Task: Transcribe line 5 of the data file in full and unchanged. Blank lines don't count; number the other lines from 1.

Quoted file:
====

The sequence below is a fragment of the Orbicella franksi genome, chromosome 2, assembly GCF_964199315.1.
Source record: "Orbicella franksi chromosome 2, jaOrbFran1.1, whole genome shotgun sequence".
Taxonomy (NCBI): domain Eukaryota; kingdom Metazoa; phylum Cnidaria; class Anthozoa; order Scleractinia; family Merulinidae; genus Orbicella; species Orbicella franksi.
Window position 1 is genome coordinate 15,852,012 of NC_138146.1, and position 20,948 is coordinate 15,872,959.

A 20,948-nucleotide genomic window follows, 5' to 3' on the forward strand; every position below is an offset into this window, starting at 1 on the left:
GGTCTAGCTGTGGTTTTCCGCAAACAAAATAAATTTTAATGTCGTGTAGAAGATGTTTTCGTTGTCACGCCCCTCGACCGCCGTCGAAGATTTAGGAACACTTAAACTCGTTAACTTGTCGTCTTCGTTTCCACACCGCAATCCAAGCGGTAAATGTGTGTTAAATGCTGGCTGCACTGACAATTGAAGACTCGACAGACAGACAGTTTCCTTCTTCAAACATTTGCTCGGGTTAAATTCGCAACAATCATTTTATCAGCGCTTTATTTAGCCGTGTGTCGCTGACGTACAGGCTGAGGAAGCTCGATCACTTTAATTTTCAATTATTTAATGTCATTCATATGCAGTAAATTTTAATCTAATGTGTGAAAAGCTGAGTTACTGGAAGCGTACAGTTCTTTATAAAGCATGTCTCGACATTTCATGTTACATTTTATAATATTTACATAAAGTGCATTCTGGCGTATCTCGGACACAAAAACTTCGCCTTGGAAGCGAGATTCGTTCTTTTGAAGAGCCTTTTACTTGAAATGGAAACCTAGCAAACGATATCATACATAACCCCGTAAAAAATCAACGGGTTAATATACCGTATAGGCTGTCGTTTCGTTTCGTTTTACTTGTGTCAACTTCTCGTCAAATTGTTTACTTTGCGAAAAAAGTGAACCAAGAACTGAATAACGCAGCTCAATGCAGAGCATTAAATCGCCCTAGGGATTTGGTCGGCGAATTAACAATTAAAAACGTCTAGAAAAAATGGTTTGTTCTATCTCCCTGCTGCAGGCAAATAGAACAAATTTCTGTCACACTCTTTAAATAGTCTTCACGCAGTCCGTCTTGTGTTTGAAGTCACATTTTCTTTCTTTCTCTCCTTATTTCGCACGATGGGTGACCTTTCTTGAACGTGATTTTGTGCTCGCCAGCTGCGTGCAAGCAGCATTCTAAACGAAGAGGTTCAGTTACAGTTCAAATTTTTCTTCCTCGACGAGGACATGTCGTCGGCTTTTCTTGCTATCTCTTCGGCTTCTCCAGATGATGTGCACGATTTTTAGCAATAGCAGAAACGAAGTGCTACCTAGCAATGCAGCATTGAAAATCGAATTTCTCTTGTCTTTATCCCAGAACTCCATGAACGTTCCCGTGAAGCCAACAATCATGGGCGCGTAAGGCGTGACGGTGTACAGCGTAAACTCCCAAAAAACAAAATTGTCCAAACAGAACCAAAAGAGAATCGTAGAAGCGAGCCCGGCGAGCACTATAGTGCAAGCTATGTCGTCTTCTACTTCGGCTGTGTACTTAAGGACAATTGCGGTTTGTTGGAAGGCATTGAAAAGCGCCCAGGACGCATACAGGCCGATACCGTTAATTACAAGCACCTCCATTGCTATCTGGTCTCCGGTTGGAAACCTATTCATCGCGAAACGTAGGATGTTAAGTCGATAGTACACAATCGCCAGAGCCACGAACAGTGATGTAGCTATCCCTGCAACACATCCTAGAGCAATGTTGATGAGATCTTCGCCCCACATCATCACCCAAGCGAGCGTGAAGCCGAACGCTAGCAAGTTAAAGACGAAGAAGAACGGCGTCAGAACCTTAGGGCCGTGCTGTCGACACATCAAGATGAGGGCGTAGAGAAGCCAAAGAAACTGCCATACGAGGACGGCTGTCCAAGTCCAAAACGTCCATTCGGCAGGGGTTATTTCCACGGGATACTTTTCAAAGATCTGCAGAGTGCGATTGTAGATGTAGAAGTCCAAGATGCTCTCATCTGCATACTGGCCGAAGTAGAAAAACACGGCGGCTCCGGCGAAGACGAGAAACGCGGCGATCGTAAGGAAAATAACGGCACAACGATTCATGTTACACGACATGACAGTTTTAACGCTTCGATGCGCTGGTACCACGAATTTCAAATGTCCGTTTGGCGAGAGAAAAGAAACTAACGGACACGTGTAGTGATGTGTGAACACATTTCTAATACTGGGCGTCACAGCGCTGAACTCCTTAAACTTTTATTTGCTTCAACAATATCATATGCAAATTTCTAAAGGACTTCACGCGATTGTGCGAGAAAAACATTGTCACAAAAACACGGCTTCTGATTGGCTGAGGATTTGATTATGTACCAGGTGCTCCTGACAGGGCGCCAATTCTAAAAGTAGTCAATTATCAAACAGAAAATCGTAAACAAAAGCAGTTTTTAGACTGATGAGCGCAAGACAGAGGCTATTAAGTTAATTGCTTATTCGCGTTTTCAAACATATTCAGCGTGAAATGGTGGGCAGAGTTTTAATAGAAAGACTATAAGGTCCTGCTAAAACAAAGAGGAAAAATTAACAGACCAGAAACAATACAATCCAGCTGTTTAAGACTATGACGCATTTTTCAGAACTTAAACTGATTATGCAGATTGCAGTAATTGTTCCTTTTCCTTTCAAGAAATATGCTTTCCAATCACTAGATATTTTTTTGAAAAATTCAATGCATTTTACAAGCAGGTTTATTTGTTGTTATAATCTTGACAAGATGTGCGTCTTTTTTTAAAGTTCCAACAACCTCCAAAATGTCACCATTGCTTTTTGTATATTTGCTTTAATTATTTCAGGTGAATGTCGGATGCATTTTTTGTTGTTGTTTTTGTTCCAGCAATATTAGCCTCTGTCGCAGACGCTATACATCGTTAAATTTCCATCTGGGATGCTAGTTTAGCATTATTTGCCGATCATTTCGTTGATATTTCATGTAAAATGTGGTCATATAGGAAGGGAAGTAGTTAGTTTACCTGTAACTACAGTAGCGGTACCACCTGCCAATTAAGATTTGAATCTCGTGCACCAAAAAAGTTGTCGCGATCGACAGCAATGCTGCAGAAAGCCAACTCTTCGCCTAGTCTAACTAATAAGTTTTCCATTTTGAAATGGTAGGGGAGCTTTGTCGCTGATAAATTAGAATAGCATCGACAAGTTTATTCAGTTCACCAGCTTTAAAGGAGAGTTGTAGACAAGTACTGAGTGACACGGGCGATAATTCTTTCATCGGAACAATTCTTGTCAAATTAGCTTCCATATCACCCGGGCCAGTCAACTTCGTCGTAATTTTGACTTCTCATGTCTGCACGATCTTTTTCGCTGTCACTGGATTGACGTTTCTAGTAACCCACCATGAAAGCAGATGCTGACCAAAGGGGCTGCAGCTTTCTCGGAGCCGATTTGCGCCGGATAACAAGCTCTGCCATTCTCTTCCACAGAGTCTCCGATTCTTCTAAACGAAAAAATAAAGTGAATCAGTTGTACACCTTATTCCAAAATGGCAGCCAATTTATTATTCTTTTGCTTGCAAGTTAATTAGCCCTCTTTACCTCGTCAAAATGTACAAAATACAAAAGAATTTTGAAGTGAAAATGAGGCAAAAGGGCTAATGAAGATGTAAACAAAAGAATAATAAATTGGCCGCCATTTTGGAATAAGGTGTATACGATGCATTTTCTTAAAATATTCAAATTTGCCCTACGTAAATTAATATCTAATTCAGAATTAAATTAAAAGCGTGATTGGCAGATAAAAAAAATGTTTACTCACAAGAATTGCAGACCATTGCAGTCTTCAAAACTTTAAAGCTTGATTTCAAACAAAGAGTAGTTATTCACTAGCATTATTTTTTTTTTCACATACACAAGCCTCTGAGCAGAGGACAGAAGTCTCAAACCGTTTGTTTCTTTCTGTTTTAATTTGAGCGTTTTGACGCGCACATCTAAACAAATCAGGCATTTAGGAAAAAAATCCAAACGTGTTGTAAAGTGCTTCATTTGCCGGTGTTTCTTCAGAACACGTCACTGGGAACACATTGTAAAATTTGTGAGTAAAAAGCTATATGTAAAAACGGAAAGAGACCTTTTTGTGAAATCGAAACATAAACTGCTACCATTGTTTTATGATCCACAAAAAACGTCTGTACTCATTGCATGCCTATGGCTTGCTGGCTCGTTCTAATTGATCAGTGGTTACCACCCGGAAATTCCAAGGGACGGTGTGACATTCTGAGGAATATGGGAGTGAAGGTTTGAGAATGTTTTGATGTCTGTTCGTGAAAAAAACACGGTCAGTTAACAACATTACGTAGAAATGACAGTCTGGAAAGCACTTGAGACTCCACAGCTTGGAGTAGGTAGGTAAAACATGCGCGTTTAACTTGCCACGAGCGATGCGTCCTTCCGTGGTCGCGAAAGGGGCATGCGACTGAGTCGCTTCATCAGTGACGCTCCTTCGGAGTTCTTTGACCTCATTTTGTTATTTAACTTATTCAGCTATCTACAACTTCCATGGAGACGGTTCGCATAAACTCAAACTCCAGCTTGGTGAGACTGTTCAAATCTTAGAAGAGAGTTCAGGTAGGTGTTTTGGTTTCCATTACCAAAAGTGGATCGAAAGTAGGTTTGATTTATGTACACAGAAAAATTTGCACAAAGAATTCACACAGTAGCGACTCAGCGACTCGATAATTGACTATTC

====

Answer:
A 20,948-nucleotide genomic window follows, 5' to 3' on the forward strand; every position below is an offset into this window, starting at 1 on the left: